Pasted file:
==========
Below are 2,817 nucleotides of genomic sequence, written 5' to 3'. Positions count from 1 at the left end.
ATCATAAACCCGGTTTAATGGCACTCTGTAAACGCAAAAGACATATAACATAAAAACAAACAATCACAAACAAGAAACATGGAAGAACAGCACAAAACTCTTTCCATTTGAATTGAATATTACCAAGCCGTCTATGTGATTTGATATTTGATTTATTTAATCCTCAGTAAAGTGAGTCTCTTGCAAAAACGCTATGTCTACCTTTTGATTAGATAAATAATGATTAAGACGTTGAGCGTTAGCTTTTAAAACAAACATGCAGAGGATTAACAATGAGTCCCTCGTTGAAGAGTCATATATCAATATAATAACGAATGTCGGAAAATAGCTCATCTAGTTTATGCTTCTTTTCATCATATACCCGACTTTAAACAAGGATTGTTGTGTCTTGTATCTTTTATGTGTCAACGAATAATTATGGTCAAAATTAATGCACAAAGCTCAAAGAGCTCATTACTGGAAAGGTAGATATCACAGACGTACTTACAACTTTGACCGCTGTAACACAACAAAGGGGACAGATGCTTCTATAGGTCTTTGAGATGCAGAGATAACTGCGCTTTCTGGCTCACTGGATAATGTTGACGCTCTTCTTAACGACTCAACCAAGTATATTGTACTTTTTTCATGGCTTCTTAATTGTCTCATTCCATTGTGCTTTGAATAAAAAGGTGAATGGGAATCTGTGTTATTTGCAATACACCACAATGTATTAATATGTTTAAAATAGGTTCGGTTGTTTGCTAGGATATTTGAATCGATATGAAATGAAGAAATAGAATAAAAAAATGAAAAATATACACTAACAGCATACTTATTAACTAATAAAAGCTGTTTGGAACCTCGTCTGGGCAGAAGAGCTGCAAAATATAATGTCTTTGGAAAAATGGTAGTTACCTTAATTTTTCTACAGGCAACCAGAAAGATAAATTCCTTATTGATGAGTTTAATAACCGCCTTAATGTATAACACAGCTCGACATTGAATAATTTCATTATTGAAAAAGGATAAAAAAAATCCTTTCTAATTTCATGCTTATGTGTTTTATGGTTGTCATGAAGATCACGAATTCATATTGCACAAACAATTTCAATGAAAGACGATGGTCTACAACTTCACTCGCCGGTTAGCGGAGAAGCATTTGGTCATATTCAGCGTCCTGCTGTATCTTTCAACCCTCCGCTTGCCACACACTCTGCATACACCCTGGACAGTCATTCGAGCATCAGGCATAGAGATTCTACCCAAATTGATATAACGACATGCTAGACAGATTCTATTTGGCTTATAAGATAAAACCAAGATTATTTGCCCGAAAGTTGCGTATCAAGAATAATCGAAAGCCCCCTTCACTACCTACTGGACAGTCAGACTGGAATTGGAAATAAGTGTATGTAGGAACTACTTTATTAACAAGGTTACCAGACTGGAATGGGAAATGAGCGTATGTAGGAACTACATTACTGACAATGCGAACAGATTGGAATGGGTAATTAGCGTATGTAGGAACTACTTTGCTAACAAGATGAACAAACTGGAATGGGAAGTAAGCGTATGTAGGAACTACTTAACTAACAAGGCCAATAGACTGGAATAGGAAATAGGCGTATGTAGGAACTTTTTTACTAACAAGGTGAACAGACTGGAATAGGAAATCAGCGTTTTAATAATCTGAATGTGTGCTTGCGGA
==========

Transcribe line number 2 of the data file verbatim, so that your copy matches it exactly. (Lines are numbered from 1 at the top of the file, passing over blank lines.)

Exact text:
ATCATAAACCCGGTTTAATGGCACTCTGTAAACGCAAAAGACATATAACATAAAAACAAACAATCACAAACAAGAAACATGGAAGAACAGCACAAAACTCTTTCCATTTGAATTGAATATTACCAAGCCGTCTATGTGATTTGATATTTGATTTATTTAATCCTCAGTAAAGTGAGTCTCTTGCAAAAACGCTATGTCTACCTTTTGATTAGATAAATAATGATTAAGACGTTGAGCGTTAGCTTTTAAAACAAACATGCAGAGGATTAACAATGAGTCCCTCGTTGAAGAGTCATATATCAATATAATAACGAATGTCGGAAAATAGCTCATCTAGTTTATGCTTCTTTTCATCATATACCCGACTTTAAACAAGGATTGTTGTGTCTTGTATCTTTTATGTGTCAACGAATAATTATGGTCAAAATTAATGCACAAAGCTCAAAGAGCTCATTACTGGAAAGGTAGATATCACAGACGTACTTACAACTTTGACCGCTGTAACACAACAAAGGGGACAGATGCTTCTATAGGTCTTTGAGATGCAGAGATAACTGCGCTTTCTGGCTCACTGGATAATGTTGACGCTCTTCTTAACGACTCAACCAAGTATATTGTACTTTTTTCATGGCTTCTTAATTGTCTCATTCCATTGTGCTTTGAATAAAAAGGTGAATGGGAATCTGTGTTATTTGCAATACACCACAATGTATTAATATGTTTAAAATAGGTTCGGTTGTTTGCTAGGATATTTGAATCGATATGAAATGAAGAAATAGAATAAAAAAATGAAAAATATACACTAACAGCATACTTATTAACTAATAAAAGCTGTTTGGAACCTCGTCTGGGCAGAAGAGCTGCAAAATATAATGTCTTTGGAAAAATGGTAGTTACCTTAATTTTTCTACAGGCAACCAGAAAGATAAATTCCTTATTGATGAGTTTAATAACCGCCTTAATGTATAACACAGCTCGACATTGAATAATTTCATTATTGAAAAAGGATAAAAAAAATCCTTTCTAATTTCATGCTTATGTGTTTTATGGTTGTCATGAAGATCACGAATTCATATTGCACAAACAATTTCAATGAAAGACGATGGTCTACAACTTCACTCGCCGGTTAGCGGAGAAGCATTTGGTCATATTCAGCGTCCTGCTGTATCTTTCAACCCTCCGCTTGCCACACACTCTGCATACACCCTGGACAGTCATTCGAGCATCAGGCATAGAGATTCTACCCAAATTGATATAACGACATGCTAGACAGATTCTATTTGGCTTATAAGATAAAACCAAGATTATTTGCCCGAAAGTTGCGTATCAAGAATAATCGAAAGCCCCCTTCACTACCTACTGGACAGTCAGACTGGAATTGGAAATAAGTGTATGTAGGAACTACTTTATTAACAAGGTTACCAGACTGGAATGGGAAATGAGCGTATGTAGGAACTACATTACTGACAATGCGAACAGATTGGAATGGGTAATTAGCGTATGTAGGAACTACTTTGCTAACAAGATGAACAAACTGGAATGGGAAGTAAGCGTATGTAGGAACTACTTAACTAACAAGGCCAATAGACTGGAATAGGAAATAGGCGTATGTAGGAACTTTTTTACTAACAAGGTGAACAGACTGGAATAGGAAATCAGCGTTTTAATAATCTGAATGTGTGCTTGCGGA